As an example, according to the Columbia Tribune, the City of Columbia made $18,047 in net revenue in 2010 from the 5 red light cameras while the company installing and maintaining the cameras made a profit of $58,608.
So what is the take away from this? To me, it essentially means there is an apparent financial incentive to install these systems in more and more intersections and not just the "dangerous" ones that see more accidents. The foot-in-the-door argument of "safety concerns" is what helps most drivers stomach this big brother-type of oversight, but would the supportive drivers feel the same if they knew that the safety of motorists could soon turn into a secondary consideration? To me, it seemingly boils down to a business decision, not one of safety as most people are led to believe. I could imagine a scenario in which the company in charge of the camera installation encourages the city to install systems in more intersections. The city thinks: more cameras, safer roads. The company sees it as more cameras, more money.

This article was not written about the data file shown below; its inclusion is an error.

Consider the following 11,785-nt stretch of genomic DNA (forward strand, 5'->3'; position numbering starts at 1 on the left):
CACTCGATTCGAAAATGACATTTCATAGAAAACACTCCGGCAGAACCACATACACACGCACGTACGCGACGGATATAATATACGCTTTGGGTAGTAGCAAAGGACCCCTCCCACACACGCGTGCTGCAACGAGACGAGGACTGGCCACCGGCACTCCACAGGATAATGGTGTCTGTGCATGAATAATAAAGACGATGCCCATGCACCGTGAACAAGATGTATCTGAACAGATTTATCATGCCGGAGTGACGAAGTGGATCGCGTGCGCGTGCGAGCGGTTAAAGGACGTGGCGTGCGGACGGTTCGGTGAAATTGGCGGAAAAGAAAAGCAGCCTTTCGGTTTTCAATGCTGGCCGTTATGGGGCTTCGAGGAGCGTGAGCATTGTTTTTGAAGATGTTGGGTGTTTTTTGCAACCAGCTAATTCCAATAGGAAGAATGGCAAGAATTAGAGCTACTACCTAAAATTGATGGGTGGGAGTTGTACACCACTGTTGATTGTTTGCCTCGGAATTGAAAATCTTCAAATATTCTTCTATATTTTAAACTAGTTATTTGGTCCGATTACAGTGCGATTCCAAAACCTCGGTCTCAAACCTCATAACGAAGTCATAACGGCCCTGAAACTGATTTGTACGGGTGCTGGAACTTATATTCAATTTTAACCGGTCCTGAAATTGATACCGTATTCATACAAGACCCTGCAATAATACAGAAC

But wait! I decided to check out the website for the company that handles the red light tickets for Excelsior Springs. In looking at the FAQs on www.ViolationInfo.com, an interesting statement is made:
Q: Isn't the main purpose of red light cameras to make money?
A: No. The objective of photo enforcement is to deter dangerous driving behaviors and increase public safety. Signs and publicity campaigns typically warn drivers that photo enforcement is in use. Revenue is generated from fines paid by drivers who continue to run red lights, but this is a fundamental component of all traffic enforcement programs. Ideally, ticket revenue should decline over time as the cameras succeed in deterring would-be red-light runners. Independent audits of red light camera enforcement have shown that in some jurisdictions fines exceeded program costs, while in others, the programs didn't break even.